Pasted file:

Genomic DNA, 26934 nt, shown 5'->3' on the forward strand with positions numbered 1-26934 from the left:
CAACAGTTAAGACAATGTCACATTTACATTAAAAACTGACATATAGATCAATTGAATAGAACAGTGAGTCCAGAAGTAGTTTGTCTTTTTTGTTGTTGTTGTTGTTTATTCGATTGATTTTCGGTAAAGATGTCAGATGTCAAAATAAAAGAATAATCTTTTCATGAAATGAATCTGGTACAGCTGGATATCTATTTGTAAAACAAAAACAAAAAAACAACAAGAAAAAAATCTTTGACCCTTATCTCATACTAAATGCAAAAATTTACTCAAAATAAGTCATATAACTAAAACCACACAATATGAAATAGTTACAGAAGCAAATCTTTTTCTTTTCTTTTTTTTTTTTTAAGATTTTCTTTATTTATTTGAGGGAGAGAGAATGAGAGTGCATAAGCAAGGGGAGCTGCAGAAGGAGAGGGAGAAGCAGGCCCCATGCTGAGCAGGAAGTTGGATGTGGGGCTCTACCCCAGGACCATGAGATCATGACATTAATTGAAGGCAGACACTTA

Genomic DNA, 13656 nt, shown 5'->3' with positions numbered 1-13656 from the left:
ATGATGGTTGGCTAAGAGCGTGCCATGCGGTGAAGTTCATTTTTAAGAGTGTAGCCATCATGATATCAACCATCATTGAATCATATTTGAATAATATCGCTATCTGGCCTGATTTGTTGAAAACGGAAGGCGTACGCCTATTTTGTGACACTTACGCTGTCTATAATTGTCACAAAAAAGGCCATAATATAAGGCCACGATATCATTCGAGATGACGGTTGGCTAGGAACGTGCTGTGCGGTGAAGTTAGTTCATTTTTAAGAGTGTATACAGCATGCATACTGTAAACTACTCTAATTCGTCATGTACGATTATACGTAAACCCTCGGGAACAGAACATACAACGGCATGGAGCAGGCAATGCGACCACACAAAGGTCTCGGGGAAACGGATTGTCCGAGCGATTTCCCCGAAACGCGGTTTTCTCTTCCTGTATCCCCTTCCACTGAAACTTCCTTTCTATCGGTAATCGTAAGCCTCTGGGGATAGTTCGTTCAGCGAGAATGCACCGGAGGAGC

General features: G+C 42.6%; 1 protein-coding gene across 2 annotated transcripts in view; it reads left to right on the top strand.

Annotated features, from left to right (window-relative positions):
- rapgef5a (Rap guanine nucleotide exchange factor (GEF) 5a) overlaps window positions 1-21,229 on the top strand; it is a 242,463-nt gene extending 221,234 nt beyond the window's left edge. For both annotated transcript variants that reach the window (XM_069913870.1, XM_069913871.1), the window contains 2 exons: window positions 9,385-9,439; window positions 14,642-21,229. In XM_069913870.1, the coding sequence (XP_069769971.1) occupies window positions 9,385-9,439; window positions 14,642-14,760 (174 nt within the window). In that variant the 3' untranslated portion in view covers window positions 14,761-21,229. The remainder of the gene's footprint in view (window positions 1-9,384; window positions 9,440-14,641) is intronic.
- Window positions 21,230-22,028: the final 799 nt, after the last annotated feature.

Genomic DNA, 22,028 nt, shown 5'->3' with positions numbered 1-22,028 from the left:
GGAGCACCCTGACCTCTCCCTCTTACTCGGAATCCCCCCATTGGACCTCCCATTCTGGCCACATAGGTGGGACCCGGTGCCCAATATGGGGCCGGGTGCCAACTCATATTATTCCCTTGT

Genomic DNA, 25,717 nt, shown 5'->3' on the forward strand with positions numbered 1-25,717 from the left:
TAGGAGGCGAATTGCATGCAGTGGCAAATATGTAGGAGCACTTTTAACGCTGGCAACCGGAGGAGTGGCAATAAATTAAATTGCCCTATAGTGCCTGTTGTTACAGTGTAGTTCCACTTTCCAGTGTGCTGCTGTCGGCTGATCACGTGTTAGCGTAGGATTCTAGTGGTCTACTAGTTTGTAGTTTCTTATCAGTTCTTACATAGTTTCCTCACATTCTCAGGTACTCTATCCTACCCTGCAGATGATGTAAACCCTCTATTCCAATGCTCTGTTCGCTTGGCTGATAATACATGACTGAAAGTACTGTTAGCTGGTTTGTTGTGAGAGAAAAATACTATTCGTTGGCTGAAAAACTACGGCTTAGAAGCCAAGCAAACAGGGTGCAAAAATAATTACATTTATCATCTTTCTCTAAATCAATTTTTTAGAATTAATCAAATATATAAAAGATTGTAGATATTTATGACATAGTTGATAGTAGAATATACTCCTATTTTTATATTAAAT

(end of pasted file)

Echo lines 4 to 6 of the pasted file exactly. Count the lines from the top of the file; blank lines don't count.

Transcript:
ATGATGGTTGGCTAAGAGCGTGCCATGCGGTGAAGTTCATTTTTAAGAGTGTAGCCATCATGATATCAACCATCATTGAATCATATTTGAATAATATCGCTATCTGGCCTGATTTGTTGAAAACGGAAGGCGTACGCCTATTTTGTGACACTTACGCTGTCTATAATTGTCACAAAAAAGGCCATAATATAAGGCCACGATATCATTCGAGATGACGGTTGGCTAGGAACGTGCTGTGCGGTGAAGTTAGTTCATTTTTAAGAGTGTATACAGCATGCATACTGTAAACTACTCTAATTCGTCATGTACGATTATACGTAAACCCTCGGGAACAGAACATACAACGGCATGGAGCAGGCAATGCGACCACACAAAGGTCTCGGGGAAACGGATTGTCCGAGCGATTTCCCCGAAACGCGGTTTTCTCTTCCTGTATCCCCTTCCACTGAAACTTCCTTTCTATCGGTAATCGTAAGCCTCTGGGGATAGTTCGTTCAGCGAGAATGCACCGGAGGAGC

General features: G+C 42.6%; 1 protein-coding gene across 2 annotated transcripts in view; it reads left to right on the top strand.

Annotated features, from left to right (window-relative positions):